Consider an exchange economy with agents A and B and goods x and y. A’s endowment
is (0, 1) (i.e., no good x and 1 unit of good y) and B’s endowment is (2, 0)
(i.e., 2 units of good x and no good y). The agents can consume only nonnegative
amounts of x and y.
4. Suppose A lexicographically prefers x to y and B considers x and y to be perfect
substitutes, i.e., between bundles (x, y) and (x
0
, y0
), she strictly prefers (x, y) if and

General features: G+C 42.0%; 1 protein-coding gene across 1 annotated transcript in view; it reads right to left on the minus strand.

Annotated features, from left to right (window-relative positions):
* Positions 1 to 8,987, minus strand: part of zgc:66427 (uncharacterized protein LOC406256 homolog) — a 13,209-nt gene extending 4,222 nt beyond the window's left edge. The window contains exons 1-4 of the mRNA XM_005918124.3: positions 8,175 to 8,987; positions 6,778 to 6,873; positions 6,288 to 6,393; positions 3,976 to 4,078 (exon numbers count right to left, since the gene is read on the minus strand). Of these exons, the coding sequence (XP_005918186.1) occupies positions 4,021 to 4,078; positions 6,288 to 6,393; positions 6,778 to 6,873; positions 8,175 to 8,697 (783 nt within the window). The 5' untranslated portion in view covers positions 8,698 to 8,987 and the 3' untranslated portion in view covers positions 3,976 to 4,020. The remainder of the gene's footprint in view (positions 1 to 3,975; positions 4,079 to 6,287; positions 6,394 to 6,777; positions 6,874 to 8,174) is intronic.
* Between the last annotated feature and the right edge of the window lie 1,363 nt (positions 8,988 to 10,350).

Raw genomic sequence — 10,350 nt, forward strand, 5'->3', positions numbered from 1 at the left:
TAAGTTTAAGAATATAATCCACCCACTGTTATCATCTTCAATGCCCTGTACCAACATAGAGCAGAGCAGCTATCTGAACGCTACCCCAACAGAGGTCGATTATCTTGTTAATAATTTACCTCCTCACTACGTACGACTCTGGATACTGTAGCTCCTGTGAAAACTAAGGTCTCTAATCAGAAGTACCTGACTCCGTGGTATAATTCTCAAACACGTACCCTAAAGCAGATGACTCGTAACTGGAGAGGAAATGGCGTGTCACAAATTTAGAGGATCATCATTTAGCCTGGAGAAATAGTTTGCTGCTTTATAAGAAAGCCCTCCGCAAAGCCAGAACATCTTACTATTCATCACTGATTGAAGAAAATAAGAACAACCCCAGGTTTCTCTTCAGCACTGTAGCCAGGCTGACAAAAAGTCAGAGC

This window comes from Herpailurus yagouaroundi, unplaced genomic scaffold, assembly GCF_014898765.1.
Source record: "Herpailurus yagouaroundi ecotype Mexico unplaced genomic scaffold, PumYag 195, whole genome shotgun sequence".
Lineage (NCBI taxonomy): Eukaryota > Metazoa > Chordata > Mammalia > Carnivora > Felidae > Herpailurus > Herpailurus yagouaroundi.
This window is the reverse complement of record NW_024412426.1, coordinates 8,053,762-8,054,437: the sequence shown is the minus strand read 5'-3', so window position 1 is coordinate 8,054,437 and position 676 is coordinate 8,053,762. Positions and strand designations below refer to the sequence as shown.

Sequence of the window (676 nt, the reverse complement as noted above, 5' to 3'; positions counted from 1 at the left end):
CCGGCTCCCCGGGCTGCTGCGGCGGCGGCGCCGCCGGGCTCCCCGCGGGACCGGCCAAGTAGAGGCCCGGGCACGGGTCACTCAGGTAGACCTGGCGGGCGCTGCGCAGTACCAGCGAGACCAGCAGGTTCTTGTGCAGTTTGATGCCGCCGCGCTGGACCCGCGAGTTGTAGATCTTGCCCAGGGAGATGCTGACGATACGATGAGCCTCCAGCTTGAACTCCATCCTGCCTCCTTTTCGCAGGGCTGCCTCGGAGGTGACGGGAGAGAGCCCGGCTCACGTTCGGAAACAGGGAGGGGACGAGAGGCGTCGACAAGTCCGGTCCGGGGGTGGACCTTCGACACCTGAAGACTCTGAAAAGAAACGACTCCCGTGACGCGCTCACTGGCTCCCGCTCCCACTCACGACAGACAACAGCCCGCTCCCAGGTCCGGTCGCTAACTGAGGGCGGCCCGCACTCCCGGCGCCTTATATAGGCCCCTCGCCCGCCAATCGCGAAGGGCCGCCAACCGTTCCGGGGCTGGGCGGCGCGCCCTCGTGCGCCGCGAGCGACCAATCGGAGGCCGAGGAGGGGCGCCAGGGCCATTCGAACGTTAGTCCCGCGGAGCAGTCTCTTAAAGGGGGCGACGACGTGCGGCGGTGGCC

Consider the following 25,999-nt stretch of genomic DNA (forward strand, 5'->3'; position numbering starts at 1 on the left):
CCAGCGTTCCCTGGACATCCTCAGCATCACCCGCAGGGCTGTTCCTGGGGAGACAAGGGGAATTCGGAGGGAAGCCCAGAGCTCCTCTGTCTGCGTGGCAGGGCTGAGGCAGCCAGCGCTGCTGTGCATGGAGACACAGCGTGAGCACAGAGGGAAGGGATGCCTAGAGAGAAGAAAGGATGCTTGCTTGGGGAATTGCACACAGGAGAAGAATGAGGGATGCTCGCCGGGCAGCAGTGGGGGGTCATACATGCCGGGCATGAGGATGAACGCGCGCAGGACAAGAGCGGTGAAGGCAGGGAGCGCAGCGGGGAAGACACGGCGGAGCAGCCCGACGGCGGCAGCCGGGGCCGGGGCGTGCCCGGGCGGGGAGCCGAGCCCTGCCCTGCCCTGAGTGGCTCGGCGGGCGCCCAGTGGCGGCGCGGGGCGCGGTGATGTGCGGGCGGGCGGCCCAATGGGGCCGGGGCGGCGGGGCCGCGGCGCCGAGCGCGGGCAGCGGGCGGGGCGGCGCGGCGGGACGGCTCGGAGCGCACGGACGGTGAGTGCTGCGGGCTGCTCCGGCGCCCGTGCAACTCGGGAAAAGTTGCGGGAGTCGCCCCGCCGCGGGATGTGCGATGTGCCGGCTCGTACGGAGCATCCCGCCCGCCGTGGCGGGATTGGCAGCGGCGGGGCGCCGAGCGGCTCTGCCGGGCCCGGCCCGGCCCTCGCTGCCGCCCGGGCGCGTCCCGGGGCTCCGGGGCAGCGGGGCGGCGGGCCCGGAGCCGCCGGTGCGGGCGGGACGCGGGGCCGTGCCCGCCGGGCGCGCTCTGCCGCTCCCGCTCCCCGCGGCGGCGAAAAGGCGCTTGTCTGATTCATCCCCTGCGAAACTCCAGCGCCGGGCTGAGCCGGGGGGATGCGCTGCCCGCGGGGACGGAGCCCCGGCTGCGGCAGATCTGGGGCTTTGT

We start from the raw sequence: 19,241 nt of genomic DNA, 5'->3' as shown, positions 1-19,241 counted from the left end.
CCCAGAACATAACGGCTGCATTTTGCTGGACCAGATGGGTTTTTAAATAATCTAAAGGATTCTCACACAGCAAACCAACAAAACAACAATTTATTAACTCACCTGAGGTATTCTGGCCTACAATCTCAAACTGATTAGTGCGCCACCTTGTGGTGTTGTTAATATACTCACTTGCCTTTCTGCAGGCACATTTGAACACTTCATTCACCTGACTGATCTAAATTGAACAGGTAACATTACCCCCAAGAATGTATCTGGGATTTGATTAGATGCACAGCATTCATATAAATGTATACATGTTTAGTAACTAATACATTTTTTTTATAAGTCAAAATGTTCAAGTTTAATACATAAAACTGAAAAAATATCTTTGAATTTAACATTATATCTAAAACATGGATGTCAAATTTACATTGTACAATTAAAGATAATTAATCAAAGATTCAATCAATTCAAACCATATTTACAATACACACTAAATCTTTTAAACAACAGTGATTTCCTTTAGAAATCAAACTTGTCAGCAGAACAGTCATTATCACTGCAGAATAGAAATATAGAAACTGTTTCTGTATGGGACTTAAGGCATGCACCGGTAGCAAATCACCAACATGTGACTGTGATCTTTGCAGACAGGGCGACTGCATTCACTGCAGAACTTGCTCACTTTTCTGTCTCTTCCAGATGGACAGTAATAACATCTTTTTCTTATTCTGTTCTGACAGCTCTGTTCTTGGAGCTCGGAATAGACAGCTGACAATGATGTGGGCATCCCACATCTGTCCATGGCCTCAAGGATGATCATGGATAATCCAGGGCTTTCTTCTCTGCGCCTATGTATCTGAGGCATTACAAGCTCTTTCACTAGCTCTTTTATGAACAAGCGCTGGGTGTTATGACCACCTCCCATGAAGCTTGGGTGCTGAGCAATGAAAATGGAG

only if x + y > x0 + y
0
.
The competitive equilibrium allocation for this economy is
(A) A gets (0,1) and B gets (2,0)
(B) A gets (2,0) and B gets (0,1)
(C) A gets (3/2,0) and B gets (1/2,1)
(D) * A gets (1,0) and B gets (1,1)
6. Now suppose A lexicographically prefers y to x and B considers x and y to be perfect
substitutes.
The set of all possible competitive equilibrium prices consists of all px > 0 and py > 0
such that
(A) px/py = 1
(B) px/py ≥ 1
(C) * px/py ≤ 1
(D) px/py >